Presentation on theme: "LAUREN CLEMSON, JOSH HARDY, & LIZ WEISS REGIS UNIVERSITY DPT PROGRAM Congenital Muscular Torticollis and Plagiocephaly."— Presentation transcript:
LAUREN CLEMSON, JOSH HARDY, & LIZ WEISS REGIS UNIVERSITY DPT PROGRAM Congenital Muscular Torticollis and Plagiocephaly
Objectives By the end of this presentation you will be able to: Write a PICO question to direct your literature search Describe the level of evidence present in pediatric literature concerning plagiocephaly and congenital muscular torticollis (CMT) Understand current literature supporting treatment for plagiocephaly and CMT Apply statistical findings to patients with plagiocephaly Identify shortcomings in the body of knowledge concerning plagiocephaly and CMT
Our Case 4 Months old Mild right congenital muscular torticollis (CMT) Left rotation (lacking<15° right rotation), right side bend Mild plagiocephaly (8mm) Therapy sessions 1x/week for the last 4 weeks.
PICO Question Patient - Description of the patient or the target disorder of interest. Intervention - Therapy, exposure, diagnostic test, prognostic factor, or patient perception. Comparison – Main alternative to the intervention in question. Outcome - Clinical outcome of interest to you, your patient, and your patient’s caregiver/family.
Formulated 2 PICO questions: 1. Congenital Muscular Torticollis (CMT): For a 4 month old male infant with right-sided congenital muscular torticollis, is manual stretching in conjunction with a home program and education more effective than a home program and education alone to increase available cervical range of motion? 2. Plagiocephaly: For a 4 month old male infant with mild plagiocephaly secondary to congential muscular torticollis, is repositioning more effective than helmet therapy to decrease head/facial asymmetry? So we searched the literature…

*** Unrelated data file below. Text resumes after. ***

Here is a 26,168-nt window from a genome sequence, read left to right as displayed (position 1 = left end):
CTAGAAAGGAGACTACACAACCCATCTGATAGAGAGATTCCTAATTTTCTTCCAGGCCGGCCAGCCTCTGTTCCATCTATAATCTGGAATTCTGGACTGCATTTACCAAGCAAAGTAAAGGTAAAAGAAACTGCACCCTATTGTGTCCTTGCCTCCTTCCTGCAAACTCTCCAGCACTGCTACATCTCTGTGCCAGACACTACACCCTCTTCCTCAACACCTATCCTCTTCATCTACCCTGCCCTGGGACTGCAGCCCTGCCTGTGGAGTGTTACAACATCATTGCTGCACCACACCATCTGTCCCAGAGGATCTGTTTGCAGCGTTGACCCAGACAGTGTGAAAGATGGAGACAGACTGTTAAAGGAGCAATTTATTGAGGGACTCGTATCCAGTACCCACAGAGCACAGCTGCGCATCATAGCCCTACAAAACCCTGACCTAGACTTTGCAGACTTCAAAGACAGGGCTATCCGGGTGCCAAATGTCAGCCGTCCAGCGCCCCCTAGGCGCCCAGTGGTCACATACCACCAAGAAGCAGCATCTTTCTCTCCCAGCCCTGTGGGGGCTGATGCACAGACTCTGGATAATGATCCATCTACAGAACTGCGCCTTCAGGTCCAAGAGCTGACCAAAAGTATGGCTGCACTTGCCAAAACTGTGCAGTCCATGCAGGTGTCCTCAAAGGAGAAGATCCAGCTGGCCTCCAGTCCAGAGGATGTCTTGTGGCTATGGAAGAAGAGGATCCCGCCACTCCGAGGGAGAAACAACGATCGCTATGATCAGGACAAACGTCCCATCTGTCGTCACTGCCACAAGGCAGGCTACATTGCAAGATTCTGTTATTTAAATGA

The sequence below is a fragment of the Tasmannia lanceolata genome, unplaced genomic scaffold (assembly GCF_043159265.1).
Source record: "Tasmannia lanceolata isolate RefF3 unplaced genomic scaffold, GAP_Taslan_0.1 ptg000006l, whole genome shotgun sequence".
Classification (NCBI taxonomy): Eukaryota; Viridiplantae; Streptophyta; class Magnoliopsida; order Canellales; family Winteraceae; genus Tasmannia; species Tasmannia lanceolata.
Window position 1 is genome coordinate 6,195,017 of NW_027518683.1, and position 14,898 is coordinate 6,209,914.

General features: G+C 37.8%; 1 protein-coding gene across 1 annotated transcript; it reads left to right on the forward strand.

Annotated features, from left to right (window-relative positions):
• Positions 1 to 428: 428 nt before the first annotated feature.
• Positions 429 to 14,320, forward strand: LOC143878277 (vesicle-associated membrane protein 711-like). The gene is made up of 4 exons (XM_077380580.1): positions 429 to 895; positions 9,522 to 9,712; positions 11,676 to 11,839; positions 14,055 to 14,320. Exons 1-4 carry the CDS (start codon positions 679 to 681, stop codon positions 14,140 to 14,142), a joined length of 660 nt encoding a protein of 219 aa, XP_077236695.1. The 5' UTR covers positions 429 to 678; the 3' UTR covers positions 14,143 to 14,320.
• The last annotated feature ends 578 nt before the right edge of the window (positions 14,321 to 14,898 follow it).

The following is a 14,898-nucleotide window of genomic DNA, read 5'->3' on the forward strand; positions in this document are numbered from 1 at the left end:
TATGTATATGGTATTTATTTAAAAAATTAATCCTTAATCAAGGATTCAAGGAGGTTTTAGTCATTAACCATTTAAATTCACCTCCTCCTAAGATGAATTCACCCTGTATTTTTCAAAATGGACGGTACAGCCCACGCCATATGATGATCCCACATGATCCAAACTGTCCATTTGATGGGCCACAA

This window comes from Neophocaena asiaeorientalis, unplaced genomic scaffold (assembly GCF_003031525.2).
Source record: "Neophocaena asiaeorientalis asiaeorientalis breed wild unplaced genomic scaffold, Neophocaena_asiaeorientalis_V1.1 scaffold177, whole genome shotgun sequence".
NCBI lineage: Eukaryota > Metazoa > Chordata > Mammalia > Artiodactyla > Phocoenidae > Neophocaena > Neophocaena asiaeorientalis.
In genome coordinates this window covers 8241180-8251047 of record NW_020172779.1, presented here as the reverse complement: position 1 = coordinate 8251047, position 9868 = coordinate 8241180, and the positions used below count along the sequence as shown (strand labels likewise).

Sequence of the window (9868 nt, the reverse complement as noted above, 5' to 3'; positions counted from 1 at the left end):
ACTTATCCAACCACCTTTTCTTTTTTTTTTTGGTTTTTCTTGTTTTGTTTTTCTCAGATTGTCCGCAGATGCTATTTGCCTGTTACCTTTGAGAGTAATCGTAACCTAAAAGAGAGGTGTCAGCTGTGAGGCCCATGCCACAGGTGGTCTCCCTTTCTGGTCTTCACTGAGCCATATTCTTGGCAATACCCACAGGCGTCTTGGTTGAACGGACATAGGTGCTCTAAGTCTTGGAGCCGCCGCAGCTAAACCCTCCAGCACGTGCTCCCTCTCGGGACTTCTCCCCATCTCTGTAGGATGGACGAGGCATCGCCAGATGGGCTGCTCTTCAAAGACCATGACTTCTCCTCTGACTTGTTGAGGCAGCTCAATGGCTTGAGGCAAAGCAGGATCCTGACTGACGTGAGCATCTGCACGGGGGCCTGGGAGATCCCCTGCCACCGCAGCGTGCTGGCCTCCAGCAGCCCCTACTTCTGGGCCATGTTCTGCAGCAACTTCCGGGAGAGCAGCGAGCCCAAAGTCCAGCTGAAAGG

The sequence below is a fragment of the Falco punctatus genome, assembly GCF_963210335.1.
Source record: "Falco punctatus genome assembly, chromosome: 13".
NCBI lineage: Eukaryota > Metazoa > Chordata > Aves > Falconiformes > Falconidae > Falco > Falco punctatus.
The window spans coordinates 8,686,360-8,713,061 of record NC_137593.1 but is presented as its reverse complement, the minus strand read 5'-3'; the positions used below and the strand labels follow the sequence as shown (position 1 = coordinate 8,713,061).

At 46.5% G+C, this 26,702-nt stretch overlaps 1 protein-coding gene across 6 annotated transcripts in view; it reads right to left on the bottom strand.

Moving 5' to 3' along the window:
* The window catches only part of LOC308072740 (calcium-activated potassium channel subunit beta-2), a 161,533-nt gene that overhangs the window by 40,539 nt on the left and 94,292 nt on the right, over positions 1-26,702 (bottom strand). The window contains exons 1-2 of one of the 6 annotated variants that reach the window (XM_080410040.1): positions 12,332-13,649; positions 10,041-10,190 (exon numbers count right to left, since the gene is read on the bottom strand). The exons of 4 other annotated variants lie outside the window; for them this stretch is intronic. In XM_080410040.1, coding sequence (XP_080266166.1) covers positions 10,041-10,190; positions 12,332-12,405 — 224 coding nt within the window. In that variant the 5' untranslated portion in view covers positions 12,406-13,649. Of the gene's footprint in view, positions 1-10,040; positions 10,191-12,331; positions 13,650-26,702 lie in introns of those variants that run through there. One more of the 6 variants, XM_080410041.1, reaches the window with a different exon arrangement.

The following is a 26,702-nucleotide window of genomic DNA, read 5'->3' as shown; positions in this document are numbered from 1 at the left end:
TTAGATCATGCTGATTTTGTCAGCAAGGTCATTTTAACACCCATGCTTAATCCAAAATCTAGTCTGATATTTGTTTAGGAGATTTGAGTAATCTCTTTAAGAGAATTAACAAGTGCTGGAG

And Found: 1. CMT treatments No Randomized Controlled Trials (RCTs) Only low-level evidence available All studies had numerous biases, methodological flaws, and glaring inconsistencies. 2. Plagiocephaly treatments No RCTs BUT a 2008 systematic review of cohorts was identified.
Current Children’s Hospital Plagiocephaly Protocol 1. Younger child (<5mo): Treat the child conservatively with repositioning and caregiver education. (positioning, tummy time, feeding, etc.) 2. Older child (>5mo): Examine the extent of plagiocephaly via anthropometric measurement or imaging. Based on the results, helmet therapy may or may not be indicated. (deviation of >5 mm in sagittal plane is considered pathologic)
Critical Appraisal of Systematic Review on Plagiocephaly Cochrane database: “plagiocephaly” No Cochrane reviews available Three other systematic reviews available PubMed, CINAHL, and MEDLINE: “plagiocephaly” No RCT’s or cohort studies of high methodological quality were found. Xia J, Kennedy K, Teichgraeber J, et al. Nonsurgical treatment of deformational plagiocephaly: A systematic review. Arch Pediatr Adolesc Med. 2008;162(8):719-727.
Nonsurgical treatment of deformational Plagiocephaly Review included 7 cohort studies (Level III Evidence) Studies not analyzed for homogeneity of subjects or treatment Inclusion Criteria: Deformational plagiocephaly with or without CMT. Healthy in terms of conditions that may interfere with treatment of plagiocephaly. No previous treatment for plagiocephaly Studies designed to compare helmet/molding therapy to another nonsurgical intervention.
Data Extraction 2 reviewers used Critical Appraisal Skills Program critical review form for cohort studies. Are the results of the studies valid? What are the results of the study? Will the results help me locally? Effect size reported by a point estimate and a 95% confidence interval. Robustness of each study was evaluated and potential biases of each study were identified.
Results 5 of 7 studies utilized an objective outcome measure These 5 found helmet/molding therapy to be more effective than repositioning therapy as determined by anthropometric measurements. Selection bias identified resulting in more severe cases of plagiocephaly being placed in the helmet/molding groups. No mention of blinding during outcome assessment, measurement bias may have occurred 2 of 7 studies found repositioning and helmet/molding therapies to be equally effective, but helmet/ molding had significantly shorter treatment durations.
Results continued… Only 1 of 7 studies was included in calculation of treatment effects. Poor or incomplete reporting of statistics Significant measurement bias Presence of repositioning intervention indeterminable Helmet/molding utilized after failure of repositioning therapy Helmet/molding therapy relative risk: 1.3, CI=95%, 1.2-1.4 Absolute risk reduction, improvement with helmet/molding therapy: 0.21, CI=95%, 0.15-0.27 Number needed to treat: 5.0, CI=95%, 4-7